The Hurricane Maria Team comprises researchers and support staff primarily from NIST who are building on many decades of the agency’s experience investigating other disasters, both natural and human-induced. Brief bios of team members can be found on the Hurricane Maria Team page.
NIST staff are complemented by expertise from outside the agency. To get the most accurate information possible, the NIST team also is engaging directly or indirectly with municipalities (municipios); local and regional emergency management officials; building departments; power, transportation, and water and wastewater public utilities and agencies; education and healthcare officials and staff; and local, regional, and Commonwealth elected officials and civil servants as well as individuals. NIST also is interacting with manufacturers and other businesses and associations and academic institutions. Several teams of contractors, including experts based in Puerto Rico, are assisting NIST engineers, sociologists, economists, meteorologists, and other researchers who are carrying out the studies.
In addition, NIST is working with and involving other federal agencies in planning and carrying out its Hurricane Maria efforts, building on work by others who have gathered information and conducted assessments after the hurricane. That includes, but is not limited to:
- The National Oceanic and Atmospheric Administration’s National Weather Service, which has provided an expert in meteorology who serves as a formal member of the Hurricane Maria team working on the emergency communications and hazard characterization projects.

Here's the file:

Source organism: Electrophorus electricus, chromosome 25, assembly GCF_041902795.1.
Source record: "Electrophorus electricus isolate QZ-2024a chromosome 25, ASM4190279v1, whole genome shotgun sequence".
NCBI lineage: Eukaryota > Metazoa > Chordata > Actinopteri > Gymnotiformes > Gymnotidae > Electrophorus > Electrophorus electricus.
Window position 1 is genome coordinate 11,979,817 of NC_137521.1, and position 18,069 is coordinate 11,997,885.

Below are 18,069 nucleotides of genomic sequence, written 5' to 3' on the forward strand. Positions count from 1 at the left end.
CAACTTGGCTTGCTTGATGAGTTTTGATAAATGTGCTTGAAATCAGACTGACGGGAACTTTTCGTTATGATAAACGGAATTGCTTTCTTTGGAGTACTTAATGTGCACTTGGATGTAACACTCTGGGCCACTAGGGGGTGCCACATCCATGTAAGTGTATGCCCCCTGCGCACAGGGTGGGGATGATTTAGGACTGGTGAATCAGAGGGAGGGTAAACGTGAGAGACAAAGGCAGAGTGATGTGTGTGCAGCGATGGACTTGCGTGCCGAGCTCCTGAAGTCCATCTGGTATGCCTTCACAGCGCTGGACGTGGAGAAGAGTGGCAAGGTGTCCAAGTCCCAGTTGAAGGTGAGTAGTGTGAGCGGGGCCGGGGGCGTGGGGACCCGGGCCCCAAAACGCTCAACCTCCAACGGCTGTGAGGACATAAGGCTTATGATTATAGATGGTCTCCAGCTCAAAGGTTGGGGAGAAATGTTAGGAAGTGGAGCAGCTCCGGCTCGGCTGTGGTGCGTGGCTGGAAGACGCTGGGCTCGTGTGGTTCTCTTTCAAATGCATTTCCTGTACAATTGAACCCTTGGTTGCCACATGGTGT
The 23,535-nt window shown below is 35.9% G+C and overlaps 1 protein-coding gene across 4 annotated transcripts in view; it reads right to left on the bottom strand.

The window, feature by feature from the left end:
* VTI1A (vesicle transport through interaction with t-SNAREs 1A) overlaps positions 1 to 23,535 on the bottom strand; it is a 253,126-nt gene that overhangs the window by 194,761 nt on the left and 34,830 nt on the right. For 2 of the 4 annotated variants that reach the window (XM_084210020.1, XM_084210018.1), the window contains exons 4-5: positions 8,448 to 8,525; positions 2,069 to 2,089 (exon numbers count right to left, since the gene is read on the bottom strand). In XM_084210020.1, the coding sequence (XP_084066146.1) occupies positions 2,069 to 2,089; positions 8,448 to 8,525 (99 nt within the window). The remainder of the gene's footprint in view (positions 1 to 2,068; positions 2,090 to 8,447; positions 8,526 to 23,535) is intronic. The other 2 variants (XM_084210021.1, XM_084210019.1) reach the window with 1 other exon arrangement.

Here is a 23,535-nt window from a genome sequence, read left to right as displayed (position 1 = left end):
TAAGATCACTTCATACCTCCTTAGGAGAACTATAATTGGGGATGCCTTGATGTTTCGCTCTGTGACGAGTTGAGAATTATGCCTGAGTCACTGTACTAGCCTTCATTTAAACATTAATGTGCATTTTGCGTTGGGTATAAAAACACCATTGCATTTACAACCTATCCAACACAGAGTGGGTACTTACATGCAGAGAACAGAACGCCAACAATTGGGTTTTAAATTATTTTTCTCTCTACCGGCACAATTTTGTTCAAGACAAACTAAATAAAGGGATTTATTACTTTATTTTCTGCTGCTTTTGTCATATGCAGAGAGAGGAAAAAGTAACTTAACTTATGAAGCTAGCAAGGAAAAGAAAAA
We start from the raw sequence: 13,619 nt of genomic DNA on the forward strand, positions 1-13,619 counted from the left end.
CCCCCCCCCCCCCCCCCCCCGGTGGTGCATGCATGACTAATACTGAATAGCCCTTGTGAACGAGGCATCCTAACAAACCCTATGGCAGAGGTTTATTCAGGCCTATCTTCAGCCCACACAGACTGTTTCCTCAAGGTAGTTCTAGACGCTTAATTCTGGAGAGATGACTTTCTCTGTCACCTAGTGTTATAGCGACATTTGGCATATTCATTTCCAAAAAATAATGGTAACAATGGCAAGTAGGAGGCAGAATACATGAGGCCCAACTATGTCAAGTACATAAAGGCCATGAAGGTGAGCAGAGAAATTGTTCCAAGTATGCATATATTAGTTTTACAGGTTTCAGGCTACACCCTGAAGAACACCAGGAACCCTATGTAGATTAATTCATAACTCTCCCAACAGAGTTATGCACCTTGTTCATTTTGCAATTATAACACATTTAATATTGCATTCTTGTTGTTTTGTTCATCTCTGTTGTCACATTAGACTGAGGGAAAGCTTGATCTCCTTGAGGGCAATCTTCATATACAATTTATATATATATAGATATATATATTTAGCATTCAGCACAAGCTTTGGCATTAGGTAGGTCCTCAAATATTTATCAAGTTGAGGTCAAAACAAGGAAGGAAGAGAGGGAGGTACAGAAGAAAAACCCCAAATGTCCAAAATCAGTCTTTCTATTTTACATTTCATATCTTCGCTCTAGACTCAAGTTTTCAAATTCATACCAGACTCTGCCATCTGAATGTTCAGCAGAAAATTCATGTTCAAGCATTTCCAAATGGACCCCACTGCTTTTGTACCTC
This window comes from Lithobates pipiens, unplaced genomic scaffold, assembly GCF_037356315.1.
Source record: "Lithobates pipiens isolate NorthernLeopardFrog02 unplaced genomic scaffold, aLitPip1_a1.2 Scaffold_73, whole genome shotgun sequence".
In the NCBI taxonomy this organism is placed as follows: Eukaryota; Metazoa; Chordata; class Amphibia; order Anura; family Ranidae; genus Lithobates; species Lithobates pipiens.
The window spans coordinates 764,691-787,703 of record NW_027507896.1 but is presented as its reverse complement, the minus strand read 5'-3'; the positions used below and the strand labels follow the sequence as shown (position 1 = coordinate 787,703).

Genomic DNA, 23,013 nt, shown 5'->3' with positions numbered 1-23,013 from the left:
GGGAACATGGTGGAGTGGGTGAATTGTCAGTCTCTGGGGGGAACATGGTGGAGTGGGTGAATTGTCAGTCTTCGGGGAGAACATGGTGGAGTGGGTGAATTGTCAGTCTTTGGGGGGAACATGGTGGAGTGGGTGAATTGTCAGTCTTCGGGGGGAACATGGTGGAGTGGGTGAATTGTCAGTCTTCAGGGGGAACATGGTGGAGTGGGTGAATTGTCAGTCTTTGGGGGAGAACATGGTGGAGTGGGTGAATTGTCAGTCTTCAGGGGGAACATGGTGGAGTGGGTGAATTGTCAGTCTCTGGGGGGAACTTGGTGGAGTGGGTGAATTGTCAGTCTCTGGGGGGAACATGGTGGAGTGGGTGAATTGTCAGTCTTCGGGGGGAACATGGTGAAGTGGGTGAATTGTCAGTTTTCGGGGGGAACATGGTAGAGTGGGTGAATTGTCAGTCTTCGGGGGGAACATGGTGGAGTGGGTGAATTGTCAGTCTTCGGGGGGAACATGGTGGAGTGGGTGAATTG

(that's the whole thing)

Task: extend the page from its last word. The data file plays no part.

- The National Center for Disaster Medicine and Public Health (NCDMPH) Uniformed Services University, which has provided an expert in epidemiology who serves as a formal member of the Hurricane Maria team working on the project to better understand how damaged buildings and supporting infrastructure played a role in the injuries and deaths associated with the hurricane.
- The Department of Health and Human Services (HHS) Office of the Assistant Secretary for Preparedness and Response (ASPR), has shared information regarding their support of the health and social services recovery, focused on hospitals and schools. In addition, HHS, Centers for Disease Control and Prevention (CDC), has provided an expert in epidemiology who serves as a scientific advisor of the Hurricane Maria team working on the project to better understand how damaged buildings and supporting infrastructure played a role in the injuries and deaths associated with the hurricane.
- The Federal Emergency Management Agency (FEMA), which is assisting through formal information-sharing memoranda with exchanges of data, including information about the storm’s impact on critical buildings (hospitals and schools) from assessments performed under mission assignment by the U.S. Army Corps of Engineers. NIST joined with FEMA in late 2017 and contributed to that agency’s initial assessment and recovery advisories; that preliminary deployment informed NIST’s decision to launch its Hurricane Maria program.
- The U.S. Army Corps of Engineers, which has provided information about the storm’s impact on the power system and its recovery.
- The U.S. Geological Survey (USGS), which has provided information and insights on landslides associated with Hurricane Maria.
When the research portion of its effort is concluded, NIST will reach out to other federal agencies and all relevant public and private partners to encourage voluntary implementation of the recommendations in its final report.